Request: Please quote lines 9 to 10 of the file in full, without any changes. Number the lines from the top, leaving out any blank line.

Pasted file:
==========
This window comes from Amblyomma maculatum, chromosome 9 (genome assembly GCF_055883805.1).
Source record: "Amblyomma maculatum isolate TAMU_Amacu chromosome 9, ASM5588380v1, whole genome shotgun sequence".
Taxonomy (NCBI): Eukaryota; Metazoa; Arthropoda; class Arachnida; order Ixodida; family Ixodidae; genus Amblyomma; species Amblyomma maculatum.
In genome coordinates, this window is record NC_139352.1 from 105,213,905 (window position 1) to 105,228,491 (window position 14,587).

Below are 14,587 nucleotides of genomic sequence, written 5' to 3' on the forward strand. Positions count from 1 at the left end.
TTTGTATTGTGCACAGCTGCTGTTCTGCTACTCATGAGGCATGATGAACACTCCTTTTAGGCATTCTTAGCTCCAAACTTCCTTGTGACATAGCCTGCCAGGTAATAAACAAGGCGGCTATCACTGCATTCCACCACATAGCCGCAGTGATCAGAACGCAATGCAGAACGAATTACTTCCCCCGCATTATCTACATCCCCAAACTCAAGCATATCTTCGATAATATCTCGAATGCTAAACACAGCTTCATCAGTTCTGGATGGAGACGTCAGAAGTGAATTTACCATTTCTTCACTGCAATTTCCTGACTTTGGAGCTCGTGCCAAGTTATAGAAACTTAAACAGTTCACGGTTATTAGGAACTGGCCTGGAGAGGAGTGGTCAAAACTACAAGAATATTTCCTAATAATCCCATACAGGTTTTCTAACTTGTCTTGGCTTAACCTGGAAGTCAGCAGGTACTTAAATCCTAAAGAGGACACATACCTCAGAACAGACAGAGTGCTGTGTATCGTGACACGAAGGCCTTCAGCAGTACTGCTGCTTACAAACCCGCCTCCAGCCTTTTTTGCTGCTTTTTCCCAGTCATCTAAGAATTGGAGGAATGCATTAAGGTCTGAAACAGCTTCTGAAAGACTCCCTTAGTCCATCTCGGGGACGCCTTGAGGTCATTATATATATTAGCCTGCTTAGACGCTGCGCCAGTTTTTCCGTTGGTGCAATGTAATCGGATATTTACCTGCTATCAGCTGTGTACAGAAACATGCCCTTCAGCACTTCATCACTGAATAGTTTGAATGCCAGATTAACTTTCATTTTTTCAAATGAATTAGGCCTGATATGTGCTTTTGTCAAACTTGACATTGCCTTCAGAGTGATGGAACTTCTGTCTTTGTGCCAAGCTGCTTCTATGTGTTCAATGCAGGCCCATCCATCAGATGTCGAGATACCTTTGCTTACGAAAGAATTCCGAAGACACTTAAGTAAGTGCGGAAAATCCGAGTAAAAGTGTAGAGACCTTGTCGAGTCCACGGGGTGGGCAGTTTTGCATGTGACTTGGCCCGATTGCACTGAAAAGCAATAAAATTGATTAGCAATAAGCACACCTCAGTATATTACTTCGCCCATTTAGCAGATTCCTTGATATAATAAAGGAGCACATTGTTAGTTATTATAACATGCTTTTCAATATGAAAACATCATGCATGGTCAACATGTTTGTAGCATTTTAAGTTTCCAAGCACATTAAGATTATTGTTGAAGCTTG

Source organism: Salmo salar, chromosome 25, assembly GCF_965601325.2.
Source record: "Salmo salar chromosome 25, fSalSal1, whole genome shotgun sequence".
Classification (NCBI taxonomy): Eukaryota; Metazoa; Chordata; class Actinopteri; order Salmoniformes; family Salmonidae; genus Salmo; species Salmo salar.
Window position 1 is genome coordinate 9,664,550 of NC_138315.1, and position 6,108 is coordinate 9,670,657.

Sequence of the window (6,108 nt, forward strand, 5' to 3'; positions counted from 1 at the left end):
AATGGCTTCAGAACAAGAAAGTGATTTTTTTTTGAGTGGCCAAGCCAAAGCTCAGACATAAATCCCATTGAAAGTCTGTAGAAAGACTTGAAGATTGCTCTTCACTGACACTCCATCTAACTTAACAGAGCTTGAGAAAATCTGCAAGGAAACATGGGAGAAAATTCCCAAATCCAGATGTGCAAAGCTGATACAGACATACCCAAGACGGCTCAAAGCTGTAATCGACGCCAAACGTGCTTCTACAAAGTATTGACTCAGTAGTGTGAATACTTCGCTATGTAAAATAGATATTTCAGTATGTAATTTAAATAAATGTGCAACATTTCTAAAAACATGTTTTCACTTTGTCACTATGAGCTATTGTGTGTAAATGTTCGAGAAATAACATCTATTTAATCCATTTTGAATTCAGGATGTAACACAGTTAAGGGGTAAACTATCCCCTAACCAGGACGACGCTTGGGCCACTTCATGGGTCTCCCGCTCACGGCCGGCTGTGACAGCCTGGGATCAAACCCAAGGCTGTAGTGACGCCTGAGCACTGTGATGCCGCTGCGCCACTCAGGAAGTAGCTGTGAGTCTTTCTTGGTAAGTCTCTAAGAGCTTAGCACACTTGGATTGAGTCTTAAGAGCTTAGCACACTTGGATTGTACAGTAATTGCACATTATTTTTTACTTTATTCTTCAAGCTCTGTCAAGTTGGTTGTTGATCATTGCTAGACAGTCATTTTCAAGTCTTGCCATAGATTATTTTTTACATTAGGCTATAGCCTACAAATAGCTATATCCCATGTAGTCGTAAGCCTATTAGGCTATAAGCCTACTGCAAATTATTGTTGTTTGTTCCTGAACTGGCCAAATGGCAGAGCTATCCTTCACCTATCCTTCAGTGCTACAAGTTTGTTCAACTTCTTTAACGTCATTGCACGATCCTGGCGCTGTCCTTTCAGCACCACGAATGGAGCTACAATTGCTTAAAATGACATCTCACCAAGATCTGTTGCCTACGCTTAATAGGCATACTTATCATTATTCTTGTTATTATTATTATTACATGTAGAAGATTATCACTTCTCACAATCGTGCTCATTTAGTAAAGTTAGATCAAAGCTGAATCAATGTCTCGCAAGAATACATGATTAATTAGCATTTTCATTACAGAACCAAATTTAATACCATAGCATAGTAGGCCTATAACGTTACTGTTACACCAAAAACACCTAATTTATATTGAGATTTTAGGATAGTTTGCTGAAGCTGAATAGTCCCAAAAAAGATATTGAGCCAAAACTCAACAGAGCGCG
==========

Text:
Classification (NCBI taxonomy): Eukaryota; Metazoa; Chordata; class Actinopteri; order Salmoniformes; family Salmonidae; genus Salmo; species Salmo salar.
Window position 1 is genome coordinate 9,664,550 of NC_138315.1, and position 6,108 is coordinate 9,670,657.